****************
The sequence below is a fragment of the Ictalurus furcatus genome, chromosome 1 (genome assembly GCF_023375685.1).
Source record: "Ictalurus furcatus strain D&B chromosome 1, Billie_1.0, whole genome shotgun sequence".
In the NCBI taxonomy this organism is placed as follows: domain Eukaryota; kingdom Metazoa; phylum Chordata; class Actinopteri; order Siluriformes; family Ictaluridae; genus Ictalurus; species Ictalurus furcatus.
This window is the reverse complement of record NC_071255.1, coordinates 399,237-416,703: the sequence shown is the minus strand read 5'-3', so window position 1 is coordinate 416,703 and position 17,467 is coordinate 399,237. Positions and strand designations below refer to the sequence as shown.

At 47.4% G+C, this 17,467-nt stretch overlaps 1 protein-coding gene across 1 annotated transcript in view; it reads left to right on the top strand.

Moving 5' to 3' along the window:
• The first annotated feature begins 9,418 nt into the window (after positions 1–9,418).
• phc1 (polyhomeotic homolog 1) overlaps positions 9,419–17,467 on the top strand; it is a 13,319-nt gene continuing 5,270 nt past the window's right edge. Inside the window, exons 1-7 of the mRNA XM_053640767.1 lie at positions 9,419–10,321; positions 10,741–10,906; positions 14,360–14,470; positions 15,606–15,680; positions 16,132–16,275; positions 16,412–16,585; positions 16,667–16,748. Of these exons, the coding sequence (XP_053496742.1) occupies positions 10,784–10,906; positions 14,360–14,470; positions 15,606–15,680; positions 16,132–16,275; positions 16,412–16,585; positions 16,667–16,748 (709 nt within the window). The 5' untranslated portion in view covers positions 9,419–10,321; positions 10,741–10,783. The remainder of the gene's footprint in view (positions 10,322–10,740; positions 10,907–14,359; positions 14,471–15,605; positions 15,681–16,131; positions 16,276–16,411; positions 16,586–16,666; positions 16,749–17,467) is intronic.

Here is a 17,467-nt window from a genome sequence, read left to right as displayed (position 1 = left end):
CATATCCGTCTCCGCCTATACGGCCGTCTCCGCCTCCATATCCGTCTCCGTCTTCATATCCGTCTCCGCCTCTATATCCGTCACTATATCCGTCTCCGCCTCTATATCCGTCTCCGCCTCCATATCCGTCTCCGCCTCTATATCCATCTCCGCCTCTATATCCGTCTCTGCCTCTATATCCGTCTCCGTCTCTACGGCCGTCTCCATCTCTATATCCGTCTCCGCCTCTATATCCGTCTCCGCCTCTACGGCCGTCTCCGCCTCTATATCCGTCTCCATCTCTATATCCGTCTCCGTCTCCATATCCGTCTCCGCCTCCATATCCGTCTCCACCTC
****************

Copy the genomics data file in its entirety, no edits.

The sequence below is a fragment of the Ictalurus furcatus genome, chromosome 1 (genome assembly GCF_023375685.1).
Source record: "Ictalurus furcatus strain D&B chromosome 1, Billie_1.0, whole genome shotgun sequence".
In the NCBI taxonomy this organism is placed as follows: domain Eukaryota; kingdom Metazoa; phylum Chordata; class Actinopteri; order Siluriformes; family Ictaluridae; genus Ictalurus; species Ictalurus furcatus.
This window is the reverse complement of record NC_071255.1, coordinates 399,237-416,703: the sequence shown is the minus strand read 5'-3', so window position 1 is coordinate 416,703 and position 17,467 is coordinate 399,237. Positions and strand designations below refer to the sequence as shown.

At 47.4% G+C, this 17,467-nt stretch overlaps 1 protein-coding gene across 1 annotated transcript in view; it reads left to right on the top strand.

Moving 5' to 3' along the window:
• The first annotated feature begins 9,418 nt into the window (after positions 1–9,418).
• phc1 (polyhomeotic homolog 1) overlaps positions 9,419–17,467 on the top strand; it is a 13,319-nt gene continuing 5,270 nt past the window's right edge. Inside the window, exons 1-7 of the mRNA XM_053640767.1 lie at positions 9,419–10,321; positions 10,741–10,906; positions 14,360–14,470; positions 15,606–15,680; positions 16,132–16,275; positions 16,412–16,585; positions 16,667–16,748. Of these exons, the coding sequence (XP_053496742.1) occupies positions 10,784–10,906; positions 14,360–14,470; positions 15,606–15,680; positions 16,132–16,275; positions 16,412–16,585; positions 16,667–16,748 (709 nt within the window). The 5' untranslated portion in view covers positions 9,419–10,321; positions 10,741–10,783. The remainder of the gene's footprint in view (positions 10,322–10,740; positions 10,907–14,359; positions 14,471–15,605; positions 15,681–16,131; positions 16,276–16,411; positions 16,586–16,666; positions 16,749–17,467) is intronic.

Here is a 17,467-nt window from a genome sequence, read left to right as displayed (position 1 = left end):
CATATCCGTCTCCGCCTATACGGCCGTCTCCGCCTCCATATCCGTCTCCGTCTTCATATCCGTCTCCGCCTCTATATCCGTCACTATATCCGTCTCCGCCTCTATATCCGTCTCCGCCTCCATATCCGTCTCCGCCTCTATATCCATCTCCGCCTCTATATCCGTCTCTGCCTCTATATCCGTCTCCGTCTCTACGGCCGTCTCCATCTCTATATCCGTCTCCGCCTCTATATCCGTCTCCGCCTCTACGGCCGTCTCCGCCTCTATATCCGTCTCCATCTCTATATCCGTCTCCGTCTCCATATCCGTCTCCGCCTCCATATCCGTCTCCACCTC